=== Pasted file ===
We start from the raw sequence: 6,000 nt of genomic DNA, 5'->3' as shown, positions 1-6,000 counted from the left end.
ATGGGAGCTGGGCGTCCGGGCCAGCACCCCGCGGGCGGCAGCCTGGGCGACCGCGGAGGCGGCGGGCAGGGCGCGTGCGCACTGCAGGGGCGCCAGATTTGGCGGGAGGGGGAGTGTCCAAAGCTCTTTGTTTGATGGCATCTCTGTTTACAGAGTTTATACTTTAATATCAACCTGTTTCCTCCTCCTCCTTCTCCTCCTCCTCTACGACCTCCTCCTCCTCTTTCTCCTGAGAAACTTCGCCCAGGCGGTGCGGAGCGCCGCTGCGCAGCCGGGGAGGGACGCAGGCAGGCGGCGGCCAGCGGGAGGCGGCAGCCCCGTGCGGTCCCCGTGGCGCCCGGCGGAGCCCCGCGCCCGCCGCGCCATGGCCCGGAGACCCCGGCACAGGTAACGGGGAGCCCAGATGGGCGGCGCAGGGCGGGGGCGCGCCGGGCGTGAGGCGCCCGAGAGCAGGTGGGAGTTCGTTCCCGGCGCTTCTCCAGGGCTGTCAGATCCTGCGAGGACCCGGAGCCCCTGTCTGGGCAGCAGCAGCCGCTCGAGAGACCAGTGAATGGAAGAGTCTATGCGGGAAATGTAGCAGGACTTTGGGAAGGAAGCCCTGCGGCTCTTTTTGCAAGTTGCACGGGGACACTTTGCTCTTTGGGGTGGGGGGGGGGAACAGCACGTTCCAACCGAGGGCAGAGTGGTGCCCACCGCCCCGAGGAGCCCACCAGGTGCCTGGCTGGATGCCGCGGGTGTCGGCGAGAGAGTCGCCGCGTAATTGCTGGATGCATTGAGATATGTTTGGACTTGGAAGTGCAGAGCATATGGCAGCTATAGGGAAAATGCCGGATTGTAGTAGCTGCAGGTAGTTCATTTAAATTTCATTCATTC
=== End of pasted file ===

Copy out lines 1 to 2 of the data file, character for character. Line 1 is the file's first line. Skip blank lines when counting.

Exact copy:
We start from the raw sequence: 6,000 nt of genomic DNA, 5'->3' as shown, positions 1-6,000 counted from the left end.
ATGGGAGCTGGGCGTCCGGGCCAGCACCCCGCGGGCGGCAGCCTGGGCGACCGCGGAGGCGGCGGGCAGGGCGCGTGCGCACTGCAGGGGCGCCAGATTTGGCGGGAGGGGGAGTGTCCAAAGCTCTTTGTTTGATGGCATCTCTGTTTACAGAGTTTATACTTTAATATCAACCTGTTTCCTCCTCCTCCTTCTCCTCCTCCTCTACGACCTCCTCCTCCTCTTTCTCCTGAGAAACTTCGCCCAGGCGGTGCGGAGCGCCGCTGCGCAGCCGGGGAGGGACGCAGGCAGGCGGCGGCCAGCGGGAGGCGGCAGCCCCGTGCGGTCCCCGTGGCGCCCGGCGGAGCCCCGCGCCCGCCGCGCCATGGCCCGGAGACCCCGGCACAGGTAACGGGGAGCCCAGATGGGCGGCGCAGGGCGGGGGCGCGCCGGGCGTGAGGCGCCCGAGAGCAGGTGGGAGTTCGTTCCCGGCGCTTCTCCAGGGCTGTCAGATCCTGCGAGGACCCGGAGCCCCTGTCTGGGCAGCAGCAGCCGCTCGAGAGACCAGTGAATGGAAGAGTCTATGCGGGAAATGTAGCAGGACTTTGGGAAGGAAGCCCTGCGGCTCTTTTTGCAAGTTGCACGGGGACACTTTGCTCTTTGGGGTGGGGGGGGGGAACAGCACGTTCCAACCGAGGGCAGAGTGGTGCCCACCGCCCCGAGGAGCCCACCAGGTGCCTGGCTGGATGCCGCGGGTGTCGGCGAGAGAGTCGCCGCGTAATTGCTGGATGCATTGAGATATGTTTGGACTTGGAAGTGCAGAGCATATGGCAGCTATAGGGAAAATGCCGGATTGTAGTAGCTGCAGGTAGTTCATTTAAATTTCATTCATTC